Kaye Wellings appears on BBC Radio 4’s Moral Maze (at 25m) to discuss the issues and evidence around what children should be taught about sex at school: “If we just present a picture of disaster, doom and disease we’re just going to turn young people off… what sex education has to do, is not to protect against risk but to try to provide some of the skills that help them manage them… There is a way of doing this without constantly focussing on the negative. I think if you go broader and take a step back from this adverse situations and think in terms of what you can do in getting across ideas of respectful relationships between people, concepts of self-esteem, your own ability to manage a situation, then that’s quite a positive thing. It’s going to make sure that you have good relationships and it’s going to guard against exploitation… It’s a pity that young people feel they have to grow up so quickly, but I don’t think the blame can be laid at the door of sex education….”
Peter Piot in a Telegraph magazine feature discussing his co-discovery of Ebola, his pioneering Aids research, his passion for Japanese food, and his hero, Tintin: “In 1996 treatment for HIV became available (it’s not a cure but it is no longer a death sentence). But in Africa it was still too expensive – about $14,000 per person per year. I became fairly obsessed with bringing the price down, but I also didn’t want to kill innovation in the pharmaceutical industry. We did it. Today that same treatment is available for $200 per person per year – mostly made by manufacturers in India.”
Martin McKee co-authors a letter to the Guardian in response to criticism by the employment minister, Esther McVey, of his recent study into sanctions for those on jobseekers allowance: “She then cited a department report that, she claimed, showed that the true figure for those moving to employment following sanctions was more like 70%. We have since obtained this report under freedom of information rules. Unlike our study, which uses data to 2014, it is based on a survey from 2011, before the aggressive use of sanctions became widespread. It deals with all those leaving jobseekers allowance, with only 12% of the sample “told no longer eligible/benefit stopped”, a group that “may also include those who experienced sanctions”, but this number is not reported.”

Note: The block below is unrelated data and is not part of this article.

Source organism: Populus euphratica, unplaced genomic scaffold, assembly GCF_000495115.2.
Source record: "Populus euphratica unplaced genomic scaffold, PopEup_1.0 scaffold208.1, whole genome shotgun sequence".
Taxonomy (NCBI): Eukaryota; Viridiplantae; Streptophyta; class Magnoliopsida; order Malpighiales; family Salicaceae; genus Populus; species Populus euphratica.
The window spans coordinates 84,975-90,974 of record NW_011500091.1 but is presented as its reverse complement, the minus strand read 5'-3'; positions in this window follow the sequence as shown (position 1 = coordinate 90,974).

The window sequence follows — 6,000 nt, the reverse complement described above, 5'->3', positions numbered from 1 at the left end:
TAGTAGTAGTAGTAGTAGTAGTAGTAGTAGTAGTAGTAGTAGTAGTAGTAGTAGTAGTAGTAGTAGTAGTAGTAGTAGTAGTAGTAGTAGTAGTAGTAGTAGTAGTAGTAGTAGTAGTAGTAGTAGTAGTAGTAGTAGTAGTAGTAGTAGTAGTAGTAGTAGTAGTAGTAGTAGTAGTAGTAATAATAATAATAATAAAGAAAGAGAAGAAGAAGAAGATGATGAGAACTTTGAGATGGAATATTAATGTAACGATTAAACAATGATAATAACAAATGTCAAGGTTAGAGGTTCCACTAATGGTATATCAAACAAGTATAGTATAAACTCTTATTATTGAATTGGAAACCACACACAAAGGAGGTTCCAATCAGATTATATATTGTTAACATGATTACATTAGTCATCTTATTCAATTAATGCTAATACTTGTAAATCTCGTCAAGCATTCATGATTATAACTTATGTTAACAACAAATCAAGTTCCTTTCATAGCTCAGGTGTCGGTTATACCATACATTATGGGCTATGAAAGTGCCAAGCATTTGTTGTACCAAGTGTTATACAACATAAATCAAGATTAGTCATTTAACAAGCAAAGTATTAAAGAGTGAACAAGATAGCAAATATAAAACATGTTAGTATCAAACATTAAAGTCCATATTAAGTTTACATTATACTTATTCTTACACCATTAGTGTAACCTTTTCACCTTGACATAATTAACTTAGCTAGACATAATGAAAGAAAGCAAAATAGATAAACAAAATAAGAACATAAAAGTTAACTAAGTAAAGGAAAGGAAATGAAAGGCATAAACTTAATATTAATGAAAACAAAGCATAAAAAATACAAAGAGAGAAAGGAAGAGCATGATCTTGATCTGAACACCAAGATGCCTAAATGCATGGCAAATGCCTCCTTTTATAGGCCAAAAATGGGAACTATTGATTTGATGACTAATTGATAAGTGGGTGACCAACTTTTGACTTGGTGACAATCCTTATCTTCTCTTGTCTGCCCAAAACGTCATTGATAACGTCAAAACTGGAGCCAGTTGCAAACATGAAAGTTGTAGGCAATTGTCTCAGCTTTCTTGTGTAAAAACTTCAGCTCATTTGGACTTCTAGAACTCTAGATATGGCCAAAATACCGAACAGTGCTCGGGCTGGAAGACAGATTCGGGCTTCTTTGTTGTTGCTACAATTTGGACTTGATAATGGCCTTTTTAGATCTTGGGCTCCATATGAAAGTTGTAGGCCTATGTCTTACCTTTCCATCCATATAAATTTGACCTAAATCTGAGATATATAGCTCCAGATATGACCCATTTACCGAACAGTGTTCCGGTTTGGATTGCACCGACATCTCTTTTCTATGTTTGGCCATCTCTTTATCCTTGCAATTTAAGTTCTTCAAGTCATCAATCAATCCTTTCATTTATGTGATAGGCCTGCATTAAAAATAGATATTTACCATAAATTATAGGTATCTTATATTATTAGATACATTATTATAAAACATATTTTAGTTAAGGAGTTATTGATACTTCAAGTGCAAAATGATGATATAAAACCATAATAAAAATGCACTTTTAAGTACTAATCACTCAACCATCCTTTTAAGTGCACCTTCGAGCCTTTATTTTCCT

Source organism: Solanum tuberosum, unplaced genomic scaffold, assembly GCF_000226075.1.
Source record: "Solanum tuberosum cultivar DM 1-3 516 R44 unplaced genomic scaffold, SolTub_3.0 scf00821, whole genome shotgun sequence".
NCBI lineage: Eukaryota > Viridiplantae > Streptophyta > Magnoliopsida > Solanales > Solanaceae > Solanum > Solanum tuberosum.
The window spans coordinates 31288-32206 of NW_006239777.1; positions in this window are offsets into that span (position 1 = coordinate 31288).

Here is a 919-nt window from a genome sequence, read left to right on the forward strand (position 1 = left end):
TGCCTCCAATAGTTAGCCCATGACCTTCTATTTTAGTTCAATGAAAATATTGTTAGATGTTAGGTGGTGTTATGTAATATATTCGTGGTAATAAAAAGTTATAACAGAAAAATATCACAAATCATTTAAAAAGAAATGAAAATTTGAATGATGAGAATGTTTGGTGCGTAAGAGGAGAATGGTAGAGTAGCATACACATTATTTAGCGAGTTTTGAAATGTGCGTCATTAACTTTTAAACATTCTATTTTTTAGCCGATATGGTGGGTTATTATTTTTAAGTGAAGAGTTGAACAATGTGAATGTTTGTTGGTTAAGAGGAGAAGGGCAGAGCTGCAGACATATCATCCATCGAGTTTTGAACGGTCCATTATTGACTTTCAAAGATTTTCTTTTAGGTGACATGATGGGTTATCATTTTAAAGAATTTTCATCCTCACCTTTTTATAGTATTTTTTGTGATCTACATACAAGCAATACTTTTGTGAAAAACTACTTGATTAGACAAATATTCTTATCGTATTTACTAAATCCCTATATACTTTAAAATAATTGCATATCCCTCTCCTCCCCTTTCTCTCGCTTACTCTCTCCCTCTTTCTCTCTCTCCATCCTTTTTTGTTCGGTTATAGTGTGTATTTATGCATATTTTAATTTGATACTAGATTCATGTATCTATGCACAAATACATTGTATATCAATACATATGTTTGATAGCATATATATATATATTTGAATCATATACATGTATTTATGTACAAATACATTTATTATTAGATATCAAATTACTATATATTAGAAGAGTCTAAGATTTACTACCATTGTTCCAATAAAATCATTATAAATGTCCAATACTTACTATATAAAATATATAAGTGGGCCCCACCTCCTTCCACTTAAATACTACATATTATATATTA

A New Scientist article on antibiotic resistance includes comments from Richard Smith, who says there must be global efforts among doctors to conserve antibiotics.
Ron Behrens is quoted in a Daily Mail article about insect bites: “Some people have a terrible allergic reaction to insect bites and their bodies produce an inflammatory response in the way of swelling and fluid accumulation around the bite area. I have seen people with a blister the size of a fist from one mosquito bite – that is serious swelling and serious fluid. These allergic reactions can irritate the skin so much that the urge to scratch them is uncontrollable. If you break the skin, you could be laying yourself open to serious infections such as septicemia (blood poisoning) or cellulitis, a bacterial infection of the skin.” James Logan’s research is also mentioned in the piece.
The Guardian covers research led by the Burnet centre for biomedical research in Melbourne, with co-authors from the School, to unlock the strategy the immune system needs to use to target and kill malaria organism. Also covered by the Sydney Morning Herald which leads to nearly 140 pieces of regional coverage in Australia including Brisbane Times and the Newcastle Herald.
Honorary Prof Philip James speaks to the Guardian about a new report (from The Coronary Prevention Group and World Obesity Federation) which claims the government is not series about improving Britain’s diet: “We have identified 200 opportunities for taking a grip on UK food supplies and helping consumers, especially those on lower incomes, to make healthier choices.”
Mike Okal (PhD student at the School) is quoted in Times of India discussing his work which has found that a naturally occurring chemical attracts pregnant malaria-transmitting mosquitoes – a discovery which could boost malaria control efforts: “We found the mosquitoes were more than twice as likely to lay eggs in water infused with this particular soil than in water fresh from Lake Victoria.” Also covered by other sites including Medical News Today and Asia News.
The Verge covers an editorial by Bill Gates on infectious disease preparedness in the New England Journal of Medicine. The story mentions an editorial by Peter Piot and Jeremy Farrar in NEJM last year, in which they describe the global response to Ebola as ‘highly inadequate and late’.
New Vision covers research from the School and partners which shows incidence of malaria in rural Uganda is on the increase, contrary to the global trend of a decline in cases. Also covered by outlets including Medical News Today and Voice of America.